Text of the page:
How Much Can You Spend on Marketing?
Many business owners rely on guesswork or product enticement to determine the amount of money to be spent on marketing to increase sales. This is a risky strategy as it doesn’t provide a hard cost calculation method. Following is a straightforward formula to help you understand where your marketing dollars are coming from.
One way to determine how much should a company spend on marketing is to develop a “Unit Cost” model. You can apply this model formula to virtually any medium. Use the following steps to determine your allowable marketing costs.
- Start with the average value of your sale. To simplify, in our example your product or service sells for $1,000.
- Calculate every conceivable direct cost (fixed and variable) such as the cost of goods, fulfillment, premiums, order processing, etc. (Do not include overhead or marketing costs here.) Assume these costs add up to $500.
- Next, include overhead (rent, salaries, office expenses, telecommunications, etc.) as a cost. For our scenario let’s assume these costs add up to $100.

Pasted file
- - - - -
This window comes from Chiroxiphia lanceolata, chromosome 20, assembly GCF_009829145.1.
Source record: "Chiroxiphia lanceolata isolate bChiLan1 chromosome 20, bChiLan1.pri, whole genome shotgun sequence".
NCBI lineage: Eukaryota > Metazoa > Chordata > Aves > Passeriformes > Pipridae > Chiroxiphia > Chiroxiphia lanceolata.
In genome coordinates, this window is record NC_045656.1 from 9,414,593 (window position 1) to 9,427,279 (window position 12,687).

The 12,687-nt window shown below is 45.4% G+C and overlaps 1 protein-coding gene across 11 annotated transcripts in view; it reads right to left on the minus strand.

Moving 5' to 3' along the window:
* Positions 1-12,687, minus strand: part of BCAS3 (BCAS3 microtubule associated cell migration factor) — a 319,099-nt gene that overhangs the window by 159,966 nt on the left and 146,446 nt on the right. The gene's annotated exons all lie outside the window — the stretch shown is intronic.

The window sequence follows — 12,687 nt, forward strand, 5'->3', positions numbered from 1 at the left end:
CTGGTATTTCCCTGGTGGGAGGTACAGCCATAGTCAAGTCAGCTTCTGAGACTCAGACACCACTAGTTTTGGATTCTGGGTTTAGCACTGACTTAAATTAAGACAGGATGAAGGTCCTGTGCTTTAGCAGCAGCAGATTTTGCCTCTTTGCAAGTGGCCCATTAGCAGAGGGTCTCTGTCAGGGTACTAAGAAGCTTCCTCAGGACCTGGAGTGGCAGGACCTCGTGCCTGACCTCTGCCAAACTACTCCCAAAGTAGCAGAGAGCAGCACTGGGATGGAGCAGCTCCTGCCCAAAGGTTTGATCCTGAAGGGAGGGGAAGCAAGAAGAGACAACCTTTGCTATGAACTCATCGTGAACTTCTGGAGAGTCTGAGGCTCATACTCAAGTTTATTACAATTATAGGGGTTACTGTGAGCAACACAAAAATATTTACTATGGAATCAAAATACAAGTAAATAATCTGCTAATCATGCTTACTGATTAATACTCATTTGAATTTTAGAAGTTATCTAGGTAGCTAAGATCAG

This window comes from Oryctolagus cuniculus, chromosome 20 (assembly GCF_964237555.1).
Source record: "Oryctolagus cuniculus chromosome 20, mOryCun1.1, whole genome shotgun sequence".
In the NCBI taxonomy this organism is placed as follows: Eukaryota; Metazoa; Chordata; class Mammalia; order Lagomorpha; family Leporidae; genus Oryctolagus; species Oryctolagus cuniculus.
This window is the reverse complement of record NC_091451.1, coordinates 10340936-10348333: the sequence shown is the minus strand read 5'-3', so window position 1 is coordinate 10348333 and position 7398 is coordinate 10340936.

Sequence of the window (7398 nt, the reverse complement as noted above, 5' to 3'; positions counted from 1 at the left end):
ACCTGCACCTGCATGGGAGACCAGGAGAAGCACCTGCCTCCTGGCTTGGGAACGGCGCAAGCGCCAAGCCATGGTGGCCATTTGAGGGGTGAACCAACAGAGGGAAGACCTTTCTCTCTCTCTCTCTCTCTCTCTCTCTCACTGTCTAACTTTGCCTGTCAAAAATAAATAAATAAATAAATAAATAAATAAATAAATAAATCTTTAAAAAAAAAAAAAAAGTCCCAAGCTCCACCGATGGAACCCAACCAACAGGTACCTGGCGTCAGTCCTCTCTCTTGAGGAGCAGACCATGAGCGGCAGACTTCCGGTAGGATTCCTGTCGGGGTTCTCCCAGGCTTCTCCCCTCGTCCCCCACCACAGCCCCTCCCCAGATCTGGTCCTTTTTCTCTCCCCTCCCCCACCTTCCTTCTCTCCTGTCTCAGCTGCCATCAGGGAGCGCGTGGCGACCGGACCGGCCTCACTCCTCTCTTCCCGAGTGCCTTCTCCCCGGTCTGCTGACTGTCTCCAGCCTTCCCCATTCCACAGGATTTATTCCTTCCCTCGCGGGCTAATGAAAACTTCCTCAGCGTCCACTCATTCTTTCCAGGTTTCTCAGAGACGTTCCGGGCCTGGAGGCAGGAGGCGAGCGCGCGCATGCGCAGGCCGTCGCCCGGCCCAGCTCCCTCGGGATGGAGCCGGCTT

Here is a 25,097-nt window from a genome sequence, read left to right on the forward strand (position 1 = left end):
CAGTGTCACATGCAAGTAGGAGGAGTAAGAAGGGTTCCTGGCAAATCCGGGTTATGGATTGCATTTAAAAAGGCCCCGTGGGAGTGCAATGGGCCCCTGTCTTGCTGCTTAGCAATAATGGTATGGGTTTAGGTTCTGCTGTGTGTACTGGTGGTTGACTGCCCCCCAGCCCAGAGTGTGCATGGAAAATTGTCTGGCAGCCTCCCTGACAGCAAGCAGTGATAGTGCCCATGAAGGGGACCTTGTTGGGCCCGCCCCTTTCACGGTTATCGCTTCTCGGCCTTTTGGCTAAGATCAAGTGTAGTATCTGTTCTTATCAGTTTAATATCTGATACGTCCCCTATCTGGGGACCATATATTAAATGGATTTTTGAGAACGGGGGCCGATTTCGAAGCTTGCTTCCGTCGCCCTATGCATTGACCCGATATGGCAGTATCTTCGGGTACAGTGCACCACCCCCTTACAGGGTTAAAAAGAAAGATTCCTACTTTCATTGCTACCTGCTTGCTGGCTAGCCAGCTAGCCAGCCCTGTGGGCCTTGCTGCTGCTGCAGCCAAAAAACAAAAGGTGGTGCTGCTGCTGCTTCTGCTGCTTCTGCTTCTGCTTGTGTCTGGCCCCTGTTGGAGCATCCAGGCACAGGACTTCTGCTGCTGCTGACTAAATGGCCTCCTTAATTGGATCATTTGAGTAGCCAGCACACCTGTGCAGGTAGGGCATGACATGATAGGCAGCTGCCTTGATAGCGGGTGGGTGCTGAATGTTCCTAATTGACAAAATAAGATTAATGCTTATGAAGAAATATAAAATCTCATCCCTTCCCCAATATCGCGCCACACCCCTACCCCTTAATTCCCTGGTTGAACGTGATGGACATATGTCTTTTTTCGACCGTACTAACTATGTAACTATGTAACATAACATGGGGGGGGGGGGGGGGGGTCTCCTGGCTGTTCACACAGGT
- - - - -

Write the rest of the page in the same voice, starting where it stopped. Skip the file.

- Now, establish a profit objective. For example, you might set your profit objective at 20% of sales minus direct costs and overhead, or $80 per order ($1,000 – $500 – $100 = $400 x 20% = $80)
- You can now calculate your allowable marketing cost by subtracting the direct costs, overhead, and profit objective, from the average sale price. In this example, it amounts to $320 ($1,000 – $500 – $100 – $80)
- Now you can calculate your allowable marketing expenses on a cost per thousand (CPM) basis. Use the CPM of the medium you are employing. Assume that you have a cost of $4,000 per thousand delivered ($4.00 each), inclusive of creative costs, printing, inserting, mailing list rental, and postage.
- Finally, calculate the response rate required to support these numbers. When you divide the marketing CPM ($4,000) by the allowable marketing cost ($320), you learn you must generate 12.5 orders per thousand — a response rate of 1.25% — to meet the profit objective of 20% (or $80 per order).
A response rate of 1.25% means everyone gets paid and your profit objective is reached.
Keep in mind that if you wanted to increase the allowable marketing cost by say 5%, the required response rate must also move up 5%, to 1.3125%. The crucial question then is: can you increase your response rate more than enough to pay for the added cost?